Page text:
The Health and Safety Executive (HSE) decided not to investigate nearly 300 reports of occupational exposure to COVID-19 submitted by NHS organisations, including 83 deaths, according to information obtained by The Pharmaceutical Journal.
Responding to a Freedom of Information (FOI) request, HSE has revealed that 287 reports dated between January 2020 and May 2022 were labelled as “non-reportable” and not followed up because the body claimed there was “no clear evidence” occupational exposure was the likely cause of the COVID-19 infection.
In response, NHS staff trade unions have said it was a “shameful dereliction of duty” not to investigate, particularly as employers would only submit a report if they thought COVID-19 infection at work was highly probable.
In May 2022, The Pharmaceutical Journal revealed that 89 reports of occupational COVID-19 exposure from three NHS trusts under the ‘Reporting of Injuries, Diseases and Dangerous Occurrences Regulations (RIDDOR) 2013’ were not investigated by HSE, including ten deaths.
However, in its response to a FOI request sent by The Pharmaceutical Journal on 9 June 2022, HSE has revealed that the total number of RIDDOR reports from all NHS organisations is much higher.
All employers are legally required by RIDDOR to log incidents with HSE where an employee has been diagnosed as having COVID-19 or an employee has died as a result of occupational exposure to the virus.
HSE flagged 204 RIDDOR reports from NHS organisations relating to non-fatal cases of COVID-19 as “non-reportable” between 30 January 2020 and 19 May 2022. A further 83 RIDDOR reports from NHS organisations relating to fatal cases of COVID-19 were also flagged as “non-reportable” in the same period.
“Some employers took a precautionary approach and reported COVID-19 where there was no clear evidence to suggest that occupational exposure was the likely cause of an infection,” HSE’s response said. “Such reports were then flagged as ‘non-reportable’.”
Only cases deemed ‘reportable’ were then investigated in accordance with HSE’s investigation procedure.
According to advice from HSE (see Box), for an incident to be deemed reportable and investigated “there must be reasonable evidence suggesting that a work-related exposure was the likely cause of the worker contracting COVID-19” or that “a work-related exposure to coronavirus was the likely cause of death”.
Raymond Agius, occupational medicine committee co-chair at the BMA, said it was “particularly worrying” that hundreds of reports from employers were not investigated.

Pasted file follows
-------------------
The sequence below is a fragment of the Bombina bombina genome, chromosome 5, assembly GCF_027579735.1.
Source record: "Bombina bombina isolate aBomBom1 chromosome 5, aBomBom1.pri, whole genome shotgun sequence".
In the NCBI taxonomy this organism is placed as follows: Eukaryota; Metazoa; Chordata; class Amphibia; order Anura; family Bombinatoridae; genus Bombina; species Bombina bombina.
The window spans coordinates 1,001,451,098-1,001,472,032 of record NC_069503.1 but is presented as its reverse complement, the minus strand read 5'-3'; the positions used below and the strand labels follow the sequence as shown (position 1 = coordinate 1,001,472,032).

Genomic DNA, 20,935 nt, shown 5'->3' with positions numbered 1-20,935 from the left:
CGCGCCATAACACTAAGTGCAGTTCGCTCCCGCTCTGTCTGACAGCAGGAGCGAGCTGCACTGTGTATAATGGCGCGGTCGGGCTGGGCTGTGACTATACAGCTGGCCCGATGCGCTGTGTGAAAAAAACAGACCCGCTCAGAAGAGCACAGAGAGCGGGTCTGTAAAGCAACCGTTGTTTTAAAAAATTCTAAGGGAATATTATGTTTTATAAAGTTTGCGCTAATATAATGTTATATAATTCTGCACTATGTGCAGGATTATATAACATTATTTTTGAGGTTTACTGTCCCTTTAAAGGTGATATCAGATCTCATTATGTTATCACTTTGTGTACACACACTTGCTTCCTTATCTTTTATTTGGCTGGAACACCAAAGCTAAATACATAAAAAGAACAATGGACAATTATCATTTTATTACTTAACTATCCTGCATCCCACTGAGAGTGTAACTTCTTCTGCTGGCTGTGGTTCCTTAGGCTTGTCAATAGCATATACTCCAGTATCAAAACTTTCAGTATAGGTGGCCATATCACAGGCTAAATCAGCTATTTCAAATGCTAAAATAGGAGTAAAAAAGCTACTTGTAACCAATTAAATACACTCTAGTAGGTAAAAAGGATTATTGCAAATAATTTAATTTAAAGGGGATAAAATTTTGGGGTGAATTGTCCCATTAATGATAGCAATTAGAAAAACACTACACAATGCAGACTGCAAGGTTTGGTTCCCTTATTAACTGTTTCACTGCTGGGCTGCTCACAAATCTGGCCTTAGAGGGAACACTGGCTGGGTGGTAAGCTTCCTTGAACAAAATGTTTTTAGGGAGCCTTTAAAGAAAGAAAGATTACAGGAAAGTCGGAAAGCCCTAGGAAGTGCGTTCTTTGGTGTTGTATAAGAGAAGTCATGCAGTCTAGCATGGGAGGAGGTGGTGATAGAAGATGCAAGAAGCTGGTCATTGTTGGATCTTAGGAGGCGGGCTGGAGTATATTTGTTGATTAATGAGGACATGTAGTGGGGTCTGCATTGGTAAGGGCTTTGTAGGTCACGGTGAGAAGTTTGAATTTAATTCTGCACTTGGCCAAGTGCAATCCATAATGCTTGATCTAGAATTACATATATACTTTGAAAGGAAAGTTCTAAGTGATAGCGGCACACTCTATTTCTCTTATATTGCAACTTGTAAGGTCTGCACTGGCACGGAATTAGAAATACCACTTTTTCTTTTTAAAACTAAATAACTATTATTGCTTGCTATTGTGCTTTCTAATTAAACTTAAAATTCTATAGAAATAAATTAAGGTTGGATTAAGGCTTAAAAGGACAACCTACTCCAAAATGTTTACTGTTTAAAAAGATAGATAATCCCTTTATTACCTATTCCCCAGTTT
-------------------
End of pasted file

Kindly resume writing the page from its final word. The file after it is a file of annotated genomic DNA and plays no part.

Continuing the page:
“These reports will have already reached a high threshold to be reported by NHS trusts in the first place; for HSE to fail to investigate them is a shameful dereliction of duty. After being exposed to increased risk working on the frontline during the COVID-19 pandemic, there are now doctors and healthcare workers across the country living with the long-term, debilitating impacts of having caught the virus. It is only right that when an employee has become infected with coronavirus at work that it should be reported and investigated.
“Without investigating these reports, the HSE will be unable to identify unsafe workplaces, running the risk that more people may become needlessly infected,” Agius added.
“As well as making it harder to monitor and stop the spread of the virus, the failure to investigate RIDDOR reports may deny staff and their families justice and jeopardise their ability to claim injury allowance.”
The latest data from the Office for National Statistics suggest that 5% of people working in the healthcare sector currently have long COVID.
An NHS Injury Allowance enables staff taking sick leave, or on a phased return to work, owing to a health condition attributable to their employment to top-up their salary to 85% of their pay.
Paul Day, director of the Pharmacists’ Defence Association, said the purpose of the RIDDOR reports was to not to allocate blame.
“Employers, governments and others need to collectively ensure the health system and wider country is better prepared for next time, and that isn’t going to happen if organisations refuse to examine cases,” he said.
“Somehow, we need to understand the likely routes the virus took, and how to better protect health workers and their patients on future occasions.”
A spokesperson for HSE said: “Throughout the pandemic we were committed to building an accurate picture of workplace exposure and risk. Where there was clear evidence of workplace risk we investigated fully.”
Box: How Health and Safety Executive COVID-19 reporting advice changed
The Health and Safety Executive (HSE) first published guidance for reporting incidents relating to COVID-19 under the ‘Reporting of Injuries, Diseases and Dangerous Occurrences Regulations (RIDDOR) 2013‘ in April 2020.
The guidance advised employers that they must report an incident “if there is reasonable evidence that someone diagnosed with COVID-19 was likely exposed because of their work”.
“An example of a work-related exposure to coronavirus would be a healthcare professional who is diagnosed with COVID-19 after treating patients with COVID-19,” it added.
However, this example was later removed from the HSE website and, in advice issued directly to many public bodies — including hospices, police forces and NHS trusts — HSE said: “It will be very difficult, if not impossible, for employers to establish whether or not any infection in an individual was contracted as a result of their work.
“Therefore, diagnosed cases of COVID-19 are not reportable under RIDDOR unless a very clear work-related link is established.
“HSE do not anticipate receiving many cases of RIDDOR reportable incidents, as such cases will not be easy to identify, and are anticipated to be rare, especially as prevalence of COVID-19 increases in the general population.”